• Among the crowd there was a respectable UMass contingent. At halftime one young lady was seen wearing a Kentucky jersey. A UK fan on an icy night on Rose Hill? As she walked past it became clear. The number was five and “Ford” was lettered on the back, a throwback jersey of the UMass mentor’s playing days under Rick Pitino. On mentioning this, Ford noted, “I saw her (the lady in the jersey) when we came out for the second half. I have to say,” he added with a laugh,” I was really impressed.”
  • UMass was coming off a 98-89 setback at Temple on Sunday. What was the reason for the turnaround? “Defense,” Ford answered. “We didn’t play any against Temple. We gave up 98 points but I have to say Temple hit (outside) shots against us like no one has this season.”

On the Baseline

This could probably be labeled “from the baseline to courtside.” A familiar face on press row was Peggy Ann Torney. Peggy graduated from Fordham in 2003. She cheered four years for the Rams and was cheerleading co-captain her senior year. A Bronx resident, Peggy is pursuing her masters in journalism at Columbia University, and covering basketball games is one of her class assignments. “I’m comfortable with writing about basketball,” she said. “I’ve cheered for basketball games for years and learned a lot by watching.” Covering games at her alma mater makes it even more special.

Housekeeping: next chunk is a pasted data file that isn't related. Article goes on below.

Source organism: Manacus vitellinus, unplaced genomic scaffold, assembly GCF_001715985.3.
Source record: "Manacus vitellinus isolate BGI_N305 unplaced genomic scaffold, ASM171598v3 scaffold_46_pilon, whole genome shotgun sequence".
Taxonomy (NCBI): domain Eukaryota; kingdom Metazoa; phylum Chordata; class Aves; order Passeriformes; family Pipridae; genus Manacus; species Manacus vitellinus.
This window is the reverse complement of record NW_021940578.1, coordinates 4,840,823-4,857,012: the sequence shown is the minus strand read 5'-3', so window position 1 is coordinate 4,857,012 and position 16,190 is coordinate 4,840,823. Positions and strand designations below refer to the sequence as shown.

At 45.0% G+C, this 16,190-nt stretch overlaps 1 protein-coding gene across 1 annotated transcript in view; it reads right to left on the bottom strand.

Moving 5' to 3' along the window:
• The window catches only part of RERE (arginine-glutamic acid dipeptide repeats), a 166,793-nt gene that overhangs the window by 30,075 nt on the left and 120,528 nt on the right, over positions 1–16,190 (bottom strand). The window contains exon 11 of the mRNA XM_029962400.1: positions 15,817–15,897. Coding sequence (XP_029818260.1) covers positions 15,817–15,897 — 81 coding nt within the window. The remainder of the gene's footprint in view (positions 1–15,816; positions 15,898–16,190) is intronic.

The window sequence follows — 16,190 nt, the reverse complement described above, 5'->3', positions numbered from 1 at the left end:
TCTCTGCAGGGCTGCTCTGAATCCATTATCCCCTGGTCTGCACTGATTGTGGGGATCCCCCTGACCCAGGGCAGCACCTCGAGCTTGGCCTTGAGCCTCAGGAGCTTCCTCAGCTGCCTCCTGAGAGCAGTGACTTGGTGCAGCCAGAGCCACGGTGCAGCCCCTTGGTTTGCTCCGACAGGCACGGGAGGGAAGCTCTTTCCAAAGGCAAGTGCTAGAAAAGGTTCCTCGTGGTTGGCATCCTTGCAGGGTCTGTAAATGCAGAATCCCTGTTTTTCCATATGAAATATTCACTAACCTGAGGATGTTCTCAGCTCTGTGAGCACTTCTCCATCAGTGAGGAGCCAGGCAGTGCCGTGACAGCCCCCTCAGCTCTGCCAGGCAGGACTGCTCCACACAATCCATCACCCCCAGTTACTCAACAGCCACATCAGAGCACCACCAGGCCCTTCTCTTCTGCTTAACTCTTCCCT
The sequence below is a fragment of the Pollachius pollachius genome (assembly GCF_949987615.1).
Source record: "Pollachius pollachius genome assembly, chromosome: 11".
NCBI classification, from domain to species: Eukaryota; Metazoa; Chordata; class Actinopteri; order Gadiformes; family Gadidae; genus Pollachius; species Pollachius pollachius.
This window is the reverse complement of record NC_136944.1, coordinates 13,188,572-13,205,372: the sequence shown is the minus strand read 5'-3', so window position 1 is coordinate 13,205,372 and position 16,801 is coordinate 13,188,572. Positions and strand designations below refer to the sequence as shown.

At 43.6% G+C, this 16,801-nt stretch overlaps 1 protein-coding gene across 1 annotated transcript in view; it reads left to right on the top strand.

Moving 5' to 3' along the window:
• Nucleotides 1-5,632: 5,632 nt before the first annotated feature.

America East Notebook

by - Published February 16, 2007 in Conference Notes



America East Notebook

by Phil Kasiecki

Catamounts In Command

With Sunday’s 67-63 win at Albany, Vermont is now in control of the race for the top. The Catamounts, who have won eight straight following Wednesday night’s 90-75 win at Maine, are now 12-1 in America East play and two games up on Albany in the loss column.

There’s more of note with the Catamounts, who have returned to the top of the conference faster than just about anyone could have imagined. After Wednesday night’s win at Maine, the Catamounts are 13-3 on the road and 7-0 away from home in conference play. They lead the conference in scoring, field goal percentage defense and rebounding margin. They have looked like the best team in the conference for much of the season, and now they’ve cleared the way with the win over Albany.